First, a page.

We are thrilled to bring you an excerpt from Daisy Whitney’s young adult novel The Mockingbirds (reprinted with permission from her publisher, Little Brown), as well as an interview following the excerpt.
Daisy Whitney is a new media producer, reporter, and internationally-known Web show creator. The Mockingbirds is her first novel. A graduate of Brown University, Daisy lives in San Francisco with her family.
In The Mockingbirds, Alex, an overachieving high school junior at a boarding school, is date-raped after getting drunk at a party. She has two options: stay silent and hope someone helps her, or enlist the Mockingbirds, a secret society of students dedicated to righting the wrongs of their fellow peers.
The following is an excerpt from the book:
“I have this dream sometimes, only it’s not really a dream. I’m awake and imagining. And in the waking dream, I’m in the cramped lavatory of an airplane. I wash my hands with the liquid soap, smelling faintly of lemongrass, or at least what the manufacturer thinks is lemongrass, but it’s really just some industrial substitute scent. The skin on my hands is dry and flaky afterward, but that happens on airplanes. They suck the moisture out of you.
Anyway, I turn to the door and push the lock to the side. I try to unlock the door, but I can’t. I keep pushing, jamming harder to slide the lock over, but the door never opens and I’m stuck there in the airplane bathroom, surrounded by stale air and industrial soap scents, and my face grows hotter and my fear grows higher and all I want is out, out, out.
I always thought if I were raped I would feel that way. Or maybe that way magnified times ten, twenty, one hundred. I’ve thought about rape before. I pictured it happening to me. A dark alley, some rough guy I don’t know who’s five times my size grabs me and forces me to my knees, a knife to my throat. Sometimes I’d picture it happening in my house while everyone was asleep. He’d come in through my window and hover above me. I’d be startled awake, pinned down in my own bed, everything I know that’s right in the world ripped out of my chest.
That is rape.
I know rape is something else too. It’s just I always thought of it in a very specific way—with a very specific kind of attacker—not in a way I’d have to defend, not in a way where I’d have to preface everything with ‘I was drunk, really drunk.’”
Drinking Diaries: How did you come to write The Mockingbirds? Was it planned as a novel for young adults?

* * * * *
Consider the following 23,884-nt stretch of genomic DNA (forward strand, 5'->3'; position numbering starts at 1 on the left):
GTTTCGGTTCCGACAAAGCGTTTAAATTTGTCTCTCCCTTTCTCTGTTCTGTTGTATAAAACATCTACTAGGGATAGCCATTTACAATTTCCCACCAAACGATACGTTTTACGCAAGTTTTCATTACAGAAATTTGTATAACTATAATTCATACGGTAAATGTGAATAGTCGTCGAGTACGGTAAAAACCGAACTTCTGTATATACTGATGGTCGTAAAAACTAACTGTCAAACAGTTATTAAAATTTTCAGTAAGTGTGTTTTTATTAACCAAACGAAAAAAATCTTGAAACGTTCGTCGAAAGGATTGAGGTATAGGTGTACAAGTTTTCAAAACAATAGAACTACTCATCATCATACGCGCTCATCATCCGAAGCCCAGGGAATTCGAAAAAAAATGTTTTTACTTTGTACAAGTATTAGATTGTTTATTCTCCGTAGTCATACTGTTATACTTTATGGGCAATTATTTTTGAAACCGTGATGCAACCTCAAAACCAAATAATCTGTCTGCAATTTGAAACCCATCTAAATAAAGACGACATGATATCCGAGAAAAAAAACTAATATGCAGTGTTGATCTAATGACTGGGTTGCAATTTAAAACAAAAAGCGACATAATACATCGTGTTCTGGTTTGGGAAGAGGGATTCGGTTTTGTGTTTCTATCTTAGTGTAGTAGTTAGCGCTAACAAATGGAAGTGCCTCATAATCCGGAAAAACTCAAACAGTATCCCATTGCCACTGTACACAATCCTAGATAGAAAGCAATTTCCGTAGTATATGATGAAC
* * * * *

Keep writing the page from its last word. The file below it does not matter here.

Daisy Whitney: Yes, The Mockingbirds was always intended for a young adult audience because it addresses an issue — date rape — that is quite prevalent among teens.
According to RAINN (Rape, Abuse and Incest National Network), 1 in 6 women will be a victim of sexual assault during her lifetime and girls ages 16-19 are 4 times more likely than the general population to be victims of rape, attempted rape, or sexual assault. Also, half of the reported date rapes occur among teenagers, according to the California Coalition Against Sexual Assault.
In terms of why I chose the subject matter of date rape–that was a very deliberate decision because I was date raped my freshman year of college. It’s twenty years later and I am very much healed, but the experience is still profound. I successfully pressed charges in my university’s disciplinary system and that experience of standing up and speaking out contributed greatly to my own ability to move forward.
But speaking out is very challenging and that’s why I wanted to show that speaking up for yourself can occur in many different ways, including with one’s peers. While adults want to believe a teen would come to them for help, teens are more likely to turn to a peer.
According to a study conducted by The Northern Westchester Shelter, with Pace Women’s Justice Center, about 83% of 10th graders said they would sooner turn to a friend for help with dating abuse than a teacher, counselor, parent or other caring adult.
Drinking Diaries: Alex, the main character in your novel struggles with feelings of shame, because she was drunk when the date rape occurred. There are some amazing passages in the book, where Alex tries to work through these feelings of shame, and she’s helped by her friends and her sister. What are your thoughts on women and drinking and sexuality and shame?
Sexuality is such a complicated topic for women and there are so many ways as women that we can beat ourselves up about when it comes to sex. But at the end of the day, I believe so strongly in choice and in making a choice about how to live our lives.
As it relates to drinking, I think women should set rules for themselves and guidelines — if they are going to drink, they should be with friends they trust. I also think girls and women need to know that they are the ONLY ones who make decisions about their bodies and if someone takes advantage of them they can speak up whether by talking to a friend, a counselor, a therapist, a relative, etc.
Drinking Diaries: Do you have any thoughts on why drinking is so loaded for women, but not as much for men? For example, in The Mockingbirds, the guy involved in the assault was drinking heavily, too, but he seemed unapologetic, while the main character was wracked with self doubt.
I don’t think the assailant’s reaction had as much to do with drinking or not as it had to do with his core personality and callousness.
I think drinking is loaded for women because so many things are more loaded for women! Alex struggled with guilt and shame because that’s–sadly–typical for date rape victims. Date rape survivors are often wracked with guilt over whether they could have stopped the crime. Drinking or not plays into these questions and fears.